â€˜’You haven’t got lost in the woods, have you?”, Quaritch asks a torn Jake. “You still remember what team you’re playing for?”
Knowing what Cameron’s best at, most won’t be headed to Avatar for a groundbreaking plot or Oscar worthy dialogue (which you definitely won’t get here) anyway – they’re going for the magic…. The magic of the movies! And they’re gonna get it… in spades!
You can have your realistic, freshly-written Sandra Bullock vehicle mama… I’m sticking with this Avatar thing!
Four-and-a-half years it’s taken Cameron to bring this film to fruition – and you’ll realize after seeing it, why it took so long. There’s just so much in here… so much… beauty… amazing effects…. such depth (visually-speaking). Â This thing is inspiring. It’s just a visually orgasmic experience.
Not to say the acting isn’t half decent – Sam Worthington (despite having not quite nailed the U.S accent yet), Sigourney Weaver, Zoe Saldana and Stephen Lang (playing in-arguably this year’s most devilish screen villain), are all very good – it’s just that the imagery overshadows everything else going on here. And I’m sure that was Cameron’s intention. He is, after all, the captain of the new technologies boat – and he essentially wanted to make the movie to show off his new toys.
Mainly, Cameron wants to demonstrate his style of 3D.
We know, having seen My Bloody Valentine and Journey to the Centre of the Earth play in the medium, that 3D has come a long way since â€˜Bruce’ lunged at Dennis Quaid in Jaws 3D all those years ago – but it’s just got even better! Cameron has absolutely mastered it. And what’s great about it is that the visionary filmmaker hasn’t used it as gimmick, but as an aid in the storytelling. There’s only a couple of instances where things poke at the camera, most of the time the 3-D is simply used to add depth to the film – for instance, when the main characters are in a chopper, or climbing a floating mountain, you actually feel like you’re in the air with them. In some instances, you may even feel a bit nauseous – that’s how real it all feels.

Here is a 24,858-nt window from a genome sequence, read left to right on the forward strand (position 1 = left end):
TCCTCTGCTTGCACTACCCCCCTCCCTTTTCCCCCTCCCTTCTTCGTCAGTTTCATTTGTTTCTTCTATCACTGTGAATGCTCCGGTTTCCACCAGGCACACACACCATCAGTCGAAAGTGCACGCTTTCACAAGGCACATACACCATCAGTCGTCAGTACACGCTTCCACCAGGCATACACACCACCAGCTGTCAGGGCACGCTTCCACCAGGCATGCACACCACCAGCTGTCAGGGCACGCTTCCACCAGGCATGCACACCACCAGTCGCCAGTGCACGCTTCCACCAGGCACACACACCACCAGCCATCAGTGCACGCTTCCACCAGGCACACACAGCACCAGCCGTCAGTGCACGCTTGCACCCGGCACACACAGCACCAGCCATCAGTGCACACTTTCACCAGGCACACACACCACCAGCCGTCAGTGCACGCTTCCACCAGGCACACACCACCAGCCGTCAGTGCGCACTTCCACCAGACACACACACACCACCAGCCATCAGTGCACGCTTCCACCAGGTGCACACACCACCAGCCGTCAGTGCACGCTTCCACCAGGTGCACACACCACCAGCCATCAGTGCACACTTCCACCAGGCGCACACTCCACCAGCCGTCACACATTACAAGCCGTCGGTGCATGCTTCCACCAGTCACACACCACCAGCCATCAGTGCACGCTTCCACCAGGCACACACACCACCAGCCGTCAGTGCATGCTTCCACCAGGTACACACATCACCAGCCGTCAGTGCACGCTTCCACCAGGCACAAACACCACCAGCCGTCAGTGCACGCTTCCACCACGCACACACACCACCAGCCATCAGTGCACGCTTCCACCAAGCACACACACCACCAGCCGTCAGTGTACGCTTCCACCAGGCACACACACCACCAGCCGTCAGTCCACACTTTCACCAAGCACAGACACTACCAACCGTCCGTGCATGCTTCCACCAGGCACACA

There’s enough going on screen that you won’t grow too restless in the films 150 minutes either.
Oh, I didn’t mention that? Yeah it runs for 2-and-a-half hours. And that might be the film’s chief slipup. It runs way too long – there’ll be much watch checking in the films leisurely middle. Cameron obviously doesn’t like to cut – most filmmakers don’t, but are usually ordered to do some by studio execs – but he really needs to learn to let go. There are quite a few moments in the film that could’ve easily been extracted – mostly, the sequences that make up the second act of the film. Some of the scenes start to feel the same… some of the moments completely unnecessary… but hey, maybe Cameron was just doing us all a favour and writing in a toilet-break sequence or two? If so, thanks!
Running-time nitpicking aside, things pick up speed in the last 45 minutes or so of the film – significantly. The third act is some of the best cinema you’re likely to see all year. The final battle, for instance, proves just how much George Lucas missed the ball by with his, in some ways, similar-themed Star Wars prequel films. See George, you can give your characters as much depth and detail as the computer-generated robots!
In short : Avatar is an astounding success. It’s the type of awe-inspiring fantasy blockbuster we haven’t seen in years, Not since the days of the â€˜Village Candy Counter is right where you should be, so whatever takes your fancy come on out and see’ pre-show ad, will you find yourself caught up in something so bizarre, so easily.
“You should see your faces” one of the film’s characters says to a group of marines as they arrive on the planet Pandora…. or is she talking to the audience? I’m not sure, she could be… in fact, I’d believe it if she was – I hadn’t seen that many wide-open mouths since my bucks night at Goldfingers.